In this issue:
1. Why Your IBS Isn't Getting Better and What You Can Do About It
2. Is Intermittent Fasting legit?
3. Which Supplements to take if you're high blood pressure medications
4. Kick it up: Exercise tips from a 60 year old 5th degree black belt in Tae Kwon Do
Why Your IBS isn’t Getting Better…
and What You Can do About it!
There’s no such thing as IBS….
That’s why over 35 million Americans with IBS still suffer with symptoms even after they are diagnosed, and that’s why there are no treatments to cure it.
IBS is the most common functional gastrointestinal disorder…meaning that no clear cause can be found for the abdominal pain and altered bowel habits in patients. It’s pretty hard to treat a medical condition when a cause can’t be found, right?
But, the solution is really quite simple….you must work with your doctor to look for hidden causes which lab work and other types of testing might miss!
The only way IBS can be properly treated is if doctors think outside of the conventional medical box from which they’ve become accustomed to practicing in. Every symptom has a cause….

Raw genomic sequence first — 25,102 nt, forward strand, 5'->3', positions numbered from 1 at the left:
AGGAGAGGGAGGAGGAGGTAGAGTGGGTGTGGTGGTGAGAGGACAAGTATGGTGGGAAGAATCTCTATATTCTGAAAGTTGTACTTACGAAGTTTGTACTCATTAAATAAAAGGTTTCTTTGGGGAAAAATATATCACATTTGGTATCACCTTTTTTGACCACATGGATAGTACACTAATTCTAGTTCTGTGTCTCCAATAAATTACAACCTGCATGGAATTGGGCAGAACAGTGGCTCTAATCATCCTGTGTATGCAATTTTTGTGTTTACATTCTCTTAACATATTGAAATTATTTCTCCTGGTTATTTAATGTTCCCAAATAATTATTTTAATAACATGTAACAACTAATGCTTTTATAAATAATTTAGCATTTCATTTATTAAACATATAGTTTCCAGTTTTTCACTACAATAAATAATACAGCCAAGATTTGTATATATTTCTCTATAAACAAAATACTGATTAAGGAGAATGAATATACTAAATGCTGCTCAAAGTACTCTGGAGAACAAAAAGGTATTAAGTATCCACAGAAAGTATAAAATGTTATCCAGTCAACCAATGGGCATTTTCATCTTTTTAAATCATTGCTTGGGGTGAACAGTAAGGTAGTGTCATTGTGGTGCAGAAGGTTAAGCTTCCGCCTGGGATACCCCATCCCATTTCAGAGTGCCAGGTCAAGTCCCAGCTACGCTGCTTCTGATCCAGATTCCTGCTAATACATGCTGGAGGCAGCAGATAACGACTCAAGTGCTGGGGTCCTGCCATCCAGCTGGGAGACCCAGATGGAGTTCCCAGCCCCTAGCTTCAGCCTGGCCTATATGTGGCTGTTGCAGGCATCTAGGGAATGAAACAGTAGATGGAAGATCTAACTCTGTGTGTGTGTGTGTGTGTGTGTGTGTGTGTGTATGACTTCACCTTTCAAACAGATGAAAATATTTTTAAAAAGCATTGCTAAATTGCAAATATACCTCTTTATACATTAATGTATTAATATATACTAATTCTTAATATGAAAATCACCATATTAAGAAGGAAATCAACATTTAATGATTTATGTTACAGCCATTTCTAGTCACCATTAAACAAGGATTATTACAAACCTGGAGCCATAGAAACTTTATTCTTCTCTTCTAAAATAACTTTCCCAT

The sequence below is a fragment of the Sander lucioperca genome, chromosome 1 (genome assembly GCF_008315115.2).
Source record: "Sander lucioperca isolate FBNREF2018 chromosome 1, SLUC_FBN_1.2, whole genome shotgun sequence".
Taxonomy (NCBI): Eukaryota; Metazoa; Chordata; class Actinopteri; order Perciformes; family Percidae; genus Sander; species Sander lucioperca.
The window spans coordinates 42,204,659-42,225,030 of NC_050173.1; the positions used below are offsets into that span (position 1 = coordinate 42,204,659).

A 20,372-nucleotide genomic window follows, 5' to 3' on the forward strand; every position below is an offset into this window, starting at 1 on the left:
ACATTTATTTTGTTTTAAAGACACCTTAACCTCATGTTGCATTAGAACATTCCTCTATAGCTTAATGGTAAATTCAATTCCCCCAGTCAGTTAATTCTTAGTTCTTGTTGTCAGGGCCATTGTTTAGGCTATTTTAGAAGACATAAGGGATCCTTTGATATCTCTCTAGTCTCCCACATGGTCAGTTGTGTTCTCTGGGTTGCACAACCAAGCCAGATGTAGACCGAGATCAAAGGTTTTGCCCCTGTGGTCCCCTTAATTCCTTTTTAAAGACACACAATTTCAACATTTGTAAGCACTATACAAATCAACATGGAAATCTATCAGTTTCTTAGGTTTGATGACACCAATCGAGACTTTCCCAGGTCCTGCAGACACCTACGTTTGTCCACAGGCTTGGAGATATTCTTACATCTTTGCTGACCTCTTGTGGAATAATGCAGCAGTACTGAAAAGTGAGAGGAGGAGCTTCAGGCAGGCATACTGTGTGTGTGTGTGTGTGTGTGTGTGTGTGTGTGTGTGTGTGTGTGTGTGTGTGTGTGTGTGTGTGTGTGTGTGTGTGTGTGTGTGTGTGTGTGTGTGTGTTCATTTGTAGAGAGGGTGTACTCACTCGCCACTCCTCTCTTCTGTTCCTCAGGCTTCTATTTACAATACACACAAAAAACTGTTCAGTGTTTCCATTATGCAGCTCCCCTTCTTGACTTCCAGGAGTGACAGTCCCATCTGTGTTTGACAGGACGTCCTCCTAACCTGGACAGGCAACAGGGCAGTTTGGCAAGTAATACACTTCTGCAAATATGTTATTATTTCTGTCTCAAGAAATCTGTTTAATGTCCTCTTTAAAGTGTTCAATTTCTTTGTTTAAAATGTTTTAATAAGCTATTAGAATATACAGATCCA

Here’s just some of what we already know from the science that’s currently available. Has your doctor discussed any of these fact with you??
Women are twice as likely to suffer from IBS when compared to men. This is partially because female sex hormones (i.e. estrogen) can can affect the function and contraction of the gut. In fact, variations in ovarian hormone levels during the menstrual cycle have been shown to modulate IBS symptomatology in women.
Several studies have shown an association between IBS and preceding gastrointestinal infections of bacterial, viral or other origin.
Increased intestinal permeability (commonly known as ‘leaky gut’) is an early event in IBS that leads to low-grade immune cell infiltration of the gut lining.
Women with endometriosis are 3.5 times more likely to have an IBS diagnosis.
There is significant evidence that alterations in the bacterial populations in the gut play a major role in the presence and severity of IBS.
IBS is almost always associated with increased anxiety, other chronic pain syndromes, and psychiatric conditions. This is because of the widespread dysregulation of the nervous system and immune systems.
Nearly 90% patients with IBS report symptoms to be triggered by meals or specific foods.
IBS is a stress sensitive disease, and patients with an abnormally functioning stress response have a higher incidence of IBS.
Mast cell activation syndrome, a condition where mast cells in the gut abnormally release histamine, has also been implicated as a cause of IBS.